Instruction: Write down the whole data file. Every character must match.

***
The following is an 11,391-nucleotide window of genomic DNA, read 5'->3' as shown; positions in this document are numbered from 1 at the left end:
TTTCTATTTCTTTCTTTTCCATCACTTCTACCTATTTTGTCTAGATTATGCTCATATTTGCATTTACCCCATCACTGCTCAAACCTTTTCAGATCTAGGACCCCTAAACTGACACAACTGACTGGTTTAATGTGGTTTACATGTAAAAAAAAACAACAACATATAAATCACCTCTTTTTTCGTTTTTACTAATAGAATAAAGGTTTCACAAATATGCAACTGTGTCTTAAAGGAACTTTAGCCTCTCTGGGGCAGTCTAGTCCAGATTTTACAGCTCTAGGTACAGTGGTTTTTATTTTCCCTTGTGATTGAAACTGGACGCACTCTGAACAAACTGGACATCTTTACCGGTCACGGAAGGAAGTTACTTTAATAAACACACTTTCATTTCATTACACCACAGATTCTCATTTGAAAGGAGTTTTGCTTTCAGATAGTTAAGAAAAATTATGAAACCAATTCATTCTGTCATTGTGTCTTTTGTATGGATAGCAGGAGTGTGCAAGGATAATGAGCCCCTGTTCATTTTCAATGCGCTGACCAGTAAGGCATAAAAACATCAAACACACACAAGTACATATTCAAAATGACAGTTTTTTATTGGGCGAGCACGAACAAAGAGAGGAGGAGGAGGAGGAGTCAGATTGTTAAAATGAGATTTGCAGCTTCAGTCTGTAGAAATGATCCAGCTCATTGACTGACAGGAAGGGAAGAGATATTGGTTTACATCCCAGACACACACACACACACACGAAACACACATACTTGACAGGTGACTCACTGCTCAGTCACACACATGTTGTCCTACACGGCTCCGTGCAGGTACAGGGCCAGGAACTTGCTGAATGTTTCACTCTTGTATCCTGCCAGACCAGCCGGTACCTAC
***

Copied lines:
The following is an 11,391-nucleotide window of genomic DNA, read 5'->3' as shown; positions in this document are numbered from 1 at the left end:
TTTCTATTTCTTTCTTTTCCATCACTTCTACCTATTTTGTCTAGATTATGCTCATATTTGCATTTACCCCATCACTGCTCAAACCTTTTCAGATCTAGGACCCCTAAACTGACACAACTGACTGGTTTAATGTGGTTTACATGTAAAAAAAAACAACAACATATAAATCACCTCTTTTTTCGTTTTTACTAATAGAATAAAGGTTTCACAAATATGCAACTGTGTCTTAAAGGAACTTTAGCCTCTCTGGGGCAGTCTAGTCCAGATTTTACAGCTCTAGGTACAGTGGTTTTTATTTTCCCTTGTGATTGAAACTGGACGCACTCTGAACAAACTGGACATCTTTACCGGTCACGGAAGGAAGTTACTTTAATAAACACACTTTCATTTCATTACACCACAGATTCTCATTTGAAAGGAGTTTTGCTTTCAGATAGTTAAGAAAAATTATGAAACCAATTCATTCTGTCATTGTGTCTTTTGTATGGATAGCAGGAGTGTGCAAGGATAATGAGCCCCTGTTCATTTTCAATGCGCTGACCAGTAAGGCATAAAAACATCAAACACACACAAGTACATATTCAAAATGACAGTTTTTTATTGGGCGAGCACGAACAAAGAGAGGAGGAGGAGGAGGAGTCAGATTGTTAAAATGAGATTTGCAGCTTCAGTCTGTAGAAATGATCCAGCTCATTGACTGACAGGAAGGGAAGAGATATTGGTTTACATCCCAGACACACACACACACACACGAAACACACATACTTGACAGGTGACTCACTGCTCAGTCACACACATGTTGTCCTACACGGCTCCGTGCAGGTACAGGGCCAGGAACTTGCTGAATGTTTCACTCTTGTATCCTGCCAGACCAGCCGGTACCTAC